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Introduction

Your filament will come with a suggested temperature range for printing. For example, Spoolworks EDGE (PETG) has a suggested temperature range of 230-250°C. 20°C is a large difference in temperature when it comes to 3d printing and whilst you will get away with just picking the middle value of 240°C calibrating the print temperature will help improve the surface finish quality and the interlayer adhesion.

You will also find that the print speed has an impact on the print temperature required, for faster print speeds you will have to increase the temperature and for lower print speeds you will need to lower the

One of the easiest ways to calibrate your printing temperature is to use a temperature calibration tower, there are many of these available on Thingiverse all with different features, but the main aspect you are looking for is the chunks, and ideally, try not to choose a model with temperature embossed for PLA when you will be calibrating PETG, as this will just cause confusion. We have a simple temperature calibration tower that we recommend that can be found here: https://www.thingiverse.com/thing:335811...

  1. Upload the model to your slicer, for this example Cura is being used. Click on custom mode to open up the additional options.
    • Upload the model to your slicer, for this example Cura is being used.

    • Click on custom mode to open up the additional options.

  2. Select the material you will be using as a base to work from.
    • Select the material you will be using as a base to work from.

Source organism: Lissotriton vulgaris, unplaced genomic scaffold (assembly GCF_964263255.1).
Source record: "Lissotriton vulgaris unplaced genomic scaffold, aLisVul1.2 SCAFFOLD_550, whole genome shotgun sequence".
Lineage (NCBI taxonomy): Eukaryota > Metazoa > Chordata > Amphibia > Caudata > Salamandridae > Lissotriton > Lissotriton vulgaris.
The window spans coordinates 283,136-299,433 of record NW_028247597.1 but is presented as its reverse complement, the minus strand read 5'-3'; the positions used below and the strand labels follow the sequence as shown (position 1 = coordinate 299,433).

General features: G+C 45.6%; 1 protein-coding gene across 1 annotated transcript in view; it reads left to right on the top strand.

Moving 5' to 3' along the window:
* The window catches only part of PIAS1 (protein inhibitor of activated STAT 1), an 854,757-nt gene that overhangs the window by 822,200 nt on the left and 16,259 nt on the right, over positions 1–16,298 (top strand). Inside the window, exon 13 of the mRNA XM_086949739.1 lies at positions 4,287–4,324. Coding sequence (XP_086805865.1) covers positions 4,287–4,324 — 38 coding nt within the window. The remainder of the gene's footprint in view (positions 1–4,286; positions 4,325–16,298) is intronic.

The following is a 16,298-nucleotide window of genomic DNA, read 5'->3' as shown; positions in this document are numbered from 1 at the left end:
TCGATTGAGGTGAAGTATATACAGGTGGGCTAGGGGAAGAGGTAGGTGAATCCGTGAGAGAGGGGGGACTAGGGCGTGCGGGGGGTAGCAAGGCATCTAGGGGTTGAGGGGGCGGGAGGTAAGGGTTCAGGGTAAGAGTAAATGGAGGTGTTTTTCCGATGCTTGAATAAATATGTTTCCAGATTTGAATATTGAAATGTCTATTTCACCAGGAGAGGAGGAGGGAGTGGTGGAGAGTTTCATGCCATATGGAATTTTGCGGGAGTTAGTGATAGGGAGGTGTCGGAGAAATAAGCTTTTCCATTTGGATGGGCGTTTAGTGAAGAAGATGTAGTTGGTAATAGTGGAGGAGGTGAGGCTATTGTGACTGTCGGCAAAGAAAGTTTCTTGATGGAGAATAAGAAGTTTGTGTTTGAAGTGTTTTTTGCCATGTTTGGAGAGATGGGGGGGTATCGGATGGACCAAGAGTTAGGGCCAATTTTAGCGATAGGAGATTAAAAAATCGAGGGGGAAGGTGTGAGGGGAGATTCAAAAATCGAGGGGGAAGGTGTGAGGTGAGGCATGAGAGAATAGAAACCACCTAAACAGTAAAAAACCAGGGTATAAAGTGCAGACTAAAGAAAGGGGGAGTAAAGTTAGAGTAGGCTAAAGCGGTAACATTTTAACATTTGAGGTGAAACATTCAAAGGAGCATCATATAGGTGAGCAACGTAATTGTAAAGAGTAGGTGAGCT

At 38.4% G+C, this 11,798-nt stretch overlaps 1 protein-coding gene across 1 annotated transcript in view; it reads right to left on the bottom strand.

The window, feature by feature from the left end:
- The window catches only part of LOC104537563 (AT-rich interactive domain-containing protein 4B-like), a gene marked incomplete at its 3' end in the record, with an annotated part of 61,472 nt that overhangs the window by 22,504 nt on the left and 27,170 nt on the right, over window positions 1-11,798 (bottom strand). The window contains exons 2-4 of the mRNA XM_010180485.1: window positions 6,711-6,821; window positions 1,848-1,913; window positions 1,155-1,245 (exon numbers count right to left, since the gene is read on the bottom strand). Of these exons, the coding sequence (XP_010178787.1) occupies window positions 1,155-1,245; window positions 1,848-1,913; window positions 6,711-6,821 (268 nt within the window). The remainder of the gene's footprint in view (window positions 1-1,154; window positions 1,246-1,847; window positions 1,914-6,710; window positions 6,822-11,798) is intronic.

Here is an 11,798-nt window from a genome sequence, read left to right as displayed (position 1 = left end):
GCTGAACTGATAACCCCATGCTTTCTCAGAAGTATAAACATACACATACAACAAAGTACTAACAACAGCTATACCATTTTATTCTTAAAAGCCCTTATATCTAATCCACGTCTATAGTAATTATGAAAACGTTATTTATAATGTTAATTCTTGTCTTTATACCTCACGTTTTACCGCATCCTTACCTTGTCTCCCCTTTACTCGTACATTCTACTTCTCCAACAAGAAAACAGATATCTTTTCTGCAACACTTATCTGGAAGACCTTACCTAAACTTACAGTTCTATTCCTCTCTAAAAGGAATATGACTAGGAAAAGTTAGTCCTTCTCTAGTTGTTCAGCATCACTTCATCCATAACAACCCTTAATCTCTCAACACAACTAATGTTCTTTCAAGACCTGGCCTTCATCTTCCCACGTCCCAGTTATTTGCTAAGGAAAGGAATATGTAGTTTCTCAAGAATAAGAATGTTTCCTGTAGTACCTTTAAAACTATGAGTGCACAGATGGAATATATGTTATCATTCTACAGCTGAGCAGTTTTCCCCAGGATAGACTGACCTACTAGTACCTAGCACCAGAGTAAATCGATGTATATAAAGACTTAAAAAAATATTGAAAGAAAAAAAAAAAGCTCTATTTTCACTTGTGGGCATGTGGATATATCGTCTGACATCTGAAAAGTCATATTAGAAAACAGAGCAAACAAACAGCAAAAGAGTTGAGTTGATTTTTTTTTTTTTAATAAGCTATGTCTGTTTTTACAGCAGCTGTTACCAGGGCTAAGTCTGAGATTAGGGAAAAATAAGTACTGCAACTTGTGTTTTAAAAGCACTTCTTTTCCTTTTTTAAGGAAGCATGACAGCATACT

• For this example CPE is selected because it's the closest profile to EDGE (PETG)

  3. 0.2 is a good choice for a quick calibration model.
    • 0.2 is a good choice for a quick calibration model.

  4. Set the infill density to 0% this will help reduce the amount of material used for the test.
    • Set the infill density to 0% this will help reduce the amount of material used for the test.

  5. There is no need for any top layers, this will increase the print time and won't provide any additional information.
    • There is no need for any top layers, this will increase the print time and won't provide any additional information.

    • In order to help keep the print on the bed it's a good idea to use 2 base layers. as well as a brim.

    • This tower is tall and thin so it risks getting pulled off the print bed.

  6. We will be triggering the change in temperature using the layer heights, to view this you need to 'prepare' the model With a 0.2mm layer height we would be looking for the print temperature to be lowest at layer 0, In this example we are looking at a spool of EDGE, so will start at 220°C
    • We will be triggering the change in temperature using the layer heights, to view this you need to 'prepare' the model

    • With a 0.2mm layer height we would be looking for the print temperature to be lowest at layer 0, In this example we are looking at a spool of EDGE, so will start at 220°C

    • We can then see the second chunk begins at layer 48, so this is where the first trigger will be. The third chunk will begin at layer 98, the rest of the layers follow this same pattern.